Department of Community Services


Be Prepared

Know the details of your phone provider’s 9-1-1 service

Landline phones operated by Northwestel will connect you to 9-1-1 across Yukon.

Residents and visitors are responsible for checking with their cell phone or Internet phone service provider to know where 9-1-1 calls will be directed. Do not call 9-1-1 to test the service.

  • Internet phone companies (VoIP phones) and Wi-fi calls may have limited or no 9-1-1 service.
  • Cellular service providers may not connect you to Yukon’s 9-1-1 response centre—some providers may route the call closest to where the account is registered.
  • You will not have cellular service everywhere in Yukon.
  • Make sure you know how to call for help—contact your phone service provider for more information.

Program your PBX phone system

Phone systems commonly used in hotels, municipal offices, businesses, and community recreational facilities work differently than a residential land line. These Private Branch Exchange (PBX) phone systems and multi-line phone systems need to be programmed to connect an internal call to external 9-1-1. 

Owners of Private Branch Exchange (PBX) phone systems and similar multi-line phone systems should confirm with their technical staff/service providers that these systems are properly programmed before July 28, 2016. The default programming of these systems may not route an internally dialed 9-1-1 call to the external 9-1-1 system. They may be configured to give a 9-1-1 caller a busy signal, no signal or a recorded messages that prevents callers from reaching the external line.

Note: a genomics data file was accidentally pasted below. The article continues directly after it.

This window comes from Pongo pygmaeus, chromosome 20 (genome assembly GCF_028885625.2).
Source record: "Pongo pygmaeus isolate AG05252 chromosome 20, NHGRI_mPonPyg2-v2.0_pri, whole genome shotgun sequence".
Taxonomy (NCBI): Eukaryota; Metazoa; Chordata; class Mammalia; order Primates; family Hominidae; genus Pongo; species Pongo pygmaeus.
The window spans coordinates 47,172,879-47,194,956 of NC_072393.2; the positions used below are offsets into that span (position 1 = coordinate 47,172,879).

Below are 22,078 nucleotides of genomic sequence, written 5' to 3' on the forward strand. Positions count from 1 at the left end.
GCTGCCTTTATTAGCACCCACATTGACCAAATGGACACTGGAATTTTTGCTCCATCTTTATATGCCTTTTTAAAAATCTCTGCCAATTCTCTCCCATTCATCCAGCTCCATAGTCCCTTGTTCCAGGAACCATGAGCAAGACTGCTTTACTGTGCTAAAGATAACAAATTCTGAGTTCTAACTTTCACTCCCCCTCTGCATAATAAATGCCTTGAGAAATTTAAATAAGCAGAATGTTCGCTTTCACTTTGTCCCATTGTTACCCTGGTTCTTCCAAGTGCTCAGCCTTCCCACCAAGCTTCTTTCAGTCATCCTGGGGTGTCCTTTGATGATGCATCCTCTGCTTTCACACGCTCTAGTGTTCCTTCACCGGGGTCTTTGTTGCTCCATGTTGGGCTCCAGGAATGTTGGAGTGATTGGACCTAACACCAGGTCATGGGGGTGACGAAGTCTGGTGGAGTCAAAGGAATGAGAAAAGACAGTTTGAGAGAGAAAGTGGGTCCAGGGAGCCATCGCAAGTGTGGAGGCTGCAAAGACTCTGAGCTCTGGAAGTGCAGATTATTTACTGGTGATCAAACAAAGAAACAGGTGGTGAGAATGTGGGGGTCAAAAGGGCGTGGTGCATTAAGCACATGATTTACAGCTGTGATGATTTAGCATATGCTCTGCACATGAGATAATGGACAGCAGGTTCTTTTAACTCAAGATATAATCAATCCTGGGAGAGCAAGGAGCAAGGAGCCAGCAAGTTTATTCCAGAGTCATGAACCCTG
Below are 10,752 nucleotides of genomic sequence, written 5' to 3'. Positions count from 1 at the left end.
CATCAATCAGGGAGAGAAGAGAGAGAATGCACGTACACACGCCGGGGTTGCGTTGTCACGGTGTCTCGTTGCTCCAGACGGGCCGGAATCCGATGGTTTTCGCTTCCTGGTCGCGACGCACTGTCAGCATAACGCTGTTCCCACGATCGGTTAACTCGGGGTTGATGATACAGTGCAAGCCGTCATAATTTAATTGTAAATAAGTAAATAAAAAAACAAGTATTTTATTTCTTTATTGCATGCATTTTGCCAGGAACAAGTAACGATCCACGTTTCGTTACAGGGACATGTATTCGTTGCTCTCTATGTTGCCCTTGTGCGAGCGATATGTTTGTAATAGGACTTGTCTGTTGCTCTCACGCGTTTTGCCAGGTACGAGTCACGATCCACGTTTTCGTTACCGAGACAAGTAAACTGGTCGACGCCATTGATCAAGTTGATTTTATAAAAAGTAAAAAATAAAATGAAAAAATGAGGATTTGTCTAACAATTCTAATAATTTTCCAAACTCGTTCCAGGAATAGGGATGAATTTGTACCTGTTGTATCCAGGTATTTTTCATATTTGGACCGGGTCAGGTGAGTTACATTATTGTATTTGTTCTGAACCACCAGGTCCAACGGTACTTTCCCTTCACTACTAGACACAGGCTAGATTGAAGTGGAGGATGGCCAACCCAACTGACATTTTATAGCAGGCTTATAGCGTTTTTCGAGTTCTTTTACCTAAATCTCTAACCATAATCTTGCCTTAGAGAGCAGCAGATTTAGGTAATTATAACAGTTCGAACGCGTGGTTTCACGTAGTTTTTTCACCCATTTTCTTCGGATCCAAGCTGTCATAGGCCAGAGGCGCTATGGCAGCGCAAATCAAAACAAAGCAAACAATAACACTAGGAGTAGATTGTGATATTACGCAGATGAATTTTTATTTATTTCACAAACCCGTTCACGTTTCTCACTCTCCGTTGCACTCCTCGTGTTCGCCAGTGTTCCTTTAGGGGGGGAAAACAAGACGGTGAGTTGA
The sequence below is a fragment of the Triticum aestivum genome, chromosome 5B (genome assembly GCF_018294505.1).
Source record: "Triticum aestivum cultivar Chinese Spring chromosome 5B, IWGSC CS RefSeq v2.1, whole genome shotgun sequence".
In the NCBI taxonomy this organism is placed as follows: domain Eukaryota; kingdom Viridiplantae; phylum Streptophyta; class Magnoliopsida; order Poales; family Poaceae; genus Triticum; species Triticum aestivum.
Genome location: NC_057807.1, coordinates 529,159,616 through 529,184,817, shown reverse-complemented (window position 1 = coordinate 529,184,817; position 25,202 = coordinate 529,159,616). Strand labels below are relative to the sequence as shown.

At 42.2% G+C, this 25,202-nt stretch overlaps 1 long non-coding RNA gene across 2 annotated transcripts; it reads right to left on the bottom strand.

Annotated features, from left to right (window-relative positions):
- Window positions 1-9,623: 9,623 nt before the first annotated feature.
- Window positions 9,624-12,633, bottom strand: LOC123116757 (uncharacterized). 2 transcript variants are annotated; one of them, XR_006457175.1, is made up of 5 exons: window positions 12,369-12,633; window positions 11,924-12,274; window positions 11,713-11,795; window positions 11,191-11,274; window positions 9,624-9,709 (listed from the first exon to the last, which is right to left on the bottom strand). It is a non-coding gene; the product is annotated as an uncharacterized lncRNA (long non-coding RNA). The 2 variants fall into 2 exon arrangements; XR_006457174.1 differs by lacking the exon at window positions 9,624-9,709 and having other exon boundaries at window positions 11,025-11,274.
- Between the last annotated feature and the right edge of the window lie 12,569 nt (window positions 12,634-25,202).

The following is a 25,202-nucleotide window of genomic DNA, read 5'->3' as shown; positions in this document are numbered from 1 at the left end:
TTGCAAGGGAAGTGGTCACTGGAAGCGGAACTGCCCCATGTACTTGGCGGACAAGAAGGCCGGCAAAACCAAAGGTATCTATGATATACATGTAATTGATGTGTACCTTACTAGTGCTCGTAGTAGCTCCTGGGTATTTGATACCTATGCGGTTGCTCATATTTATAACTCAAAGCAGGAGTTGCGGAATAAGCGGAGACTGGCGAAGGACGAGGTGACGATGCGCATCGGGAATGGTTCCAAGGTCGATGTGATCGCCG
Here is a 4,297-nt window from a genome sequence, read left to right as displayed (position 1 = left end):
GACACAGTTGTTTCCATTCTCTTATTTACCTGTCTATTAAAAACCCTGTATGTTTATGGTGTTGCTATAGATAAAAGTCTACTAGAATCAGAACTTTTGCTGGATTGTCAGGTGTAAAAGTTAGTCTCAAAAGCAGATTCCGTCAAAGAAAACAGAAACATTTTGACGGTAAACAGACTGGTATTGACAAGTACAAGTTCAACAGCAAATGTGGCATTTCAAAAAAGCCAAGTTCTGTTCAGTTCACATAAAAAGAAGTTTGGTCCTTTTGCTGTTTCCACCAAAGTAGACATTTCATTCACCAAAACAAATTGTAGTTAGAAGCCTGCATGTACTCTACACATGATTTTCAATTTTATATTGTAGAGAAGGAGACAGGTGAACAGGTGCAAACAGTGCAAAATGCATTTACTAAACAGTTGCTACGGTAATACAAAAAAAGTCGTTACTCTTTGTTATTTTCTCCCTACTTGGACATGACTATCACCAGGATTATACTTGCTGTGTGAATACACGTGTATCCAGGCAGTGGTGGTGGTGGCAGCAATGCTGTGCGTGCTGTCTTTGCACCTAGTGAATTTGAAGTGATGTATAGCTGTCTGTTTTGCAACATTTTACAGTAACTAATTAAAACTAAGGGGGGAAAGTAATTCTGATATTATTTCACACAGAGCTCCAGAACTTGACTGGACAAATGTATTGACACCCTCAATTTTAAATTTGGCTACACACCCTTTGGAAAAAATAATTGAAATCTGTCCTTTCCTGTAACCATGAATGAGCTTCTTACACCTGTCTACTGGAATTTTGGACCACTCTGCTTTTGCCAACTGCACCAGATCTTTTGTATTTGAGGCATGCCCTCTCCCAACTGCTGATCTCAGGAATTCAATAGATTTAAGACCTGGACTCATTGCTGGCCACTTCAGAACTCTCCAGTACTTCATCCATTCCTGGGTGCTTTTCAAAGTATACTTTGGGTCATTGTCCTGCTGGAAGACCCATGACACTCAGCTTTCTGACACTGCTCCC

Teach your children how to call 9-1-1

Be sure everyone in your home knows what 9-1-1 is, how to dial from your home and cell phone, and to trust the 9-1-1 call taker. Make sure your child is able to reach at least one phone in your home.

When calling 9-1-1, children need to know their name, parent’s name, telephone number, and their address. Keep this information near the phone. Tell your child to answer all the call taker’s questions and to stay on the phone.

Make sure responders can see your address

Post your civic address at the driveway entrance and on your home. Try to use reflective material or illumination so that it can be seen in the dark.

If you don’t have a civic address, post your lot number, family name or other identifier that lets emergency responders know they have arrived.

Tips for property numbers.

Know when not to call

When there isn’t an emergency, but you need to speak to RCMP, the fire department or EMS, please use the local non-emergency number, available on municipal/community websites and in the blue pages.

For health questions, you can talk to a registered nurse by calling 8-1-1 for the Yukon HealthLine 8-1-1.